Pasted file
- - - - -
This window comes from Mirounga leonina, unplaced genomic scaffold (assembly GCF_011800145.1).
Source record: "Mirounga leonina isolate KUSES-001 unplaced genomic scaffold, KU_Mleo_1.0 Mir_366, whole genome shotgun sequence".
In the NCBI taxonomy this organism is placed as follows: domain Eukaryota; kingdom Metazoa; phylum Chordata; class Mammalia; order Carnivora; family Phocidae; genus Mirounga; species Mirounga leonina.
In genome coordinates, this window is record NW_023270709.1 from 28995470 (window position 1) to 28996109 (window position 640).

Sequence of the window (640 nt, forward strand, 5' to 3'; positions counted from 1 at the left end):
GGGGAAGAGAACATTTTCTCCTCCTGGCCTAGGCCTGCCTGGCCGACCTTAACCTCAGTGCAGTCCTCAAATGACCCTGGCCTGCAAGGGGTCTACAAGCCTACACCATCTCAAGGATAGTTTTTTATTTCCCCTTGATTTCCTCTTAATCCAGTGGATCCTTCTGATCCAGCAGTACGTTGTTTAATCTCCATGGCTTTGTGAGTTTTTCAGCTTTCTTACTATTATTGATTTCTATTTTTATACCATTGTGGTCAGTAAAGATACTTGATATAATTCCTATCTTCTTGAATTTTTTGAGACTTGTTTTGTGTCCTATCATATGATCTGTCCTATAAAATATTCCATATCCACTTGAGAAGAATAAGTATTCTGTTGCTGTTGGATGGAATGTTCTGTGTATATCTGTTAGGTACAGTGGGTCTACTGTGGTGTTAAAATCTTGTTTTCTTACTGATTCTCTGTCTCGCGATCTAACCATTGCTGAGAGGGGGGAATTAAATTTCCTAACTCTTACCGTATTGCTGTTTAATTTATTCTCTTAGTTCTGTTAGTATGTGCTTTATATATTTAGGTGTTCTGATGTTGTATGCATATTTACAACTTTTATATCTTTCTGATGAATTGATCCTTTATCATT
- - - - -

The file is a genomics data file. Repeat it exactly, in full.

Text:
This window comes from Mirounga leonina, unplaced genomic scaffold (assembly GCF_011800145.1).
Source record: "Mirounga leonina isolate KUSES-001 unplaced genomic scaffold, KU_Mleo_1.0 Mir_366, whole genome shotgun sequence".
In the NCBI taxonomy this organism is placed as follows: domain Eukaryota; kingdom Metazoa; phylum Chordata; class Mammalia; order Carnivora; family Phocidae; genus Mirounga; species Mirounga leonina.
In genome coordinates, this window is record NW_023270709.1 from 28995470 (window position 1) to 28996109 (window position 640).

Sequence of the window (640 nt, forward strand, 5' to 3'; positions counted from 1 at the left end):
GGGGAAGAGAACATTTTCTCCTCCTGGCCTAGGCCTGCCTGGCCGACCTTAACCTCAGTGCAGTCCTCAAATGACCCTGGCCTGCAAGGGGTCTACAAGCCTACACCATCTCAAGGATAGTTTTTTATTTCCCCTTGATTTCCTCTTAATCCAGTGGATCCTTCTGATCCAGCAGTACGTTGTTTAATCTCCATGGCTTTGTGAGTTTTTCAGCTTTCTTACTATTATTGATTTCTATTTTTATACCATTGTGGTCAGTAAAGATACTTGATATAATTCCTATCTTCTTGAATTTTTTGAGACTTGTTTTGTGTCCTATCATATGATCTGTCCTATAAAATATTCCATATCCACTTGAGAAGAATAAGTATTCTGTTGCTGTTGGATGGAATGTTCTGTGTATATCTGTTAGGTACAGTGGGTCTACTGTGGTGTTAAAATCTTGTTTTCTTACTGATTCTCTGTCTCGCGATCTAACCATTGCTGAGAGGGGGGAATTAAATTTCCTAACTCTTACCGTATTGCTGTTTAATTTATTCTCTTAGTTCTGTTAGTATGTGCTTTATATATTTAGGTGTTCTGATGTTGTATGCATATTTACAACTTTTATATCTTTCTGATGAATTGATCCTTTATCATT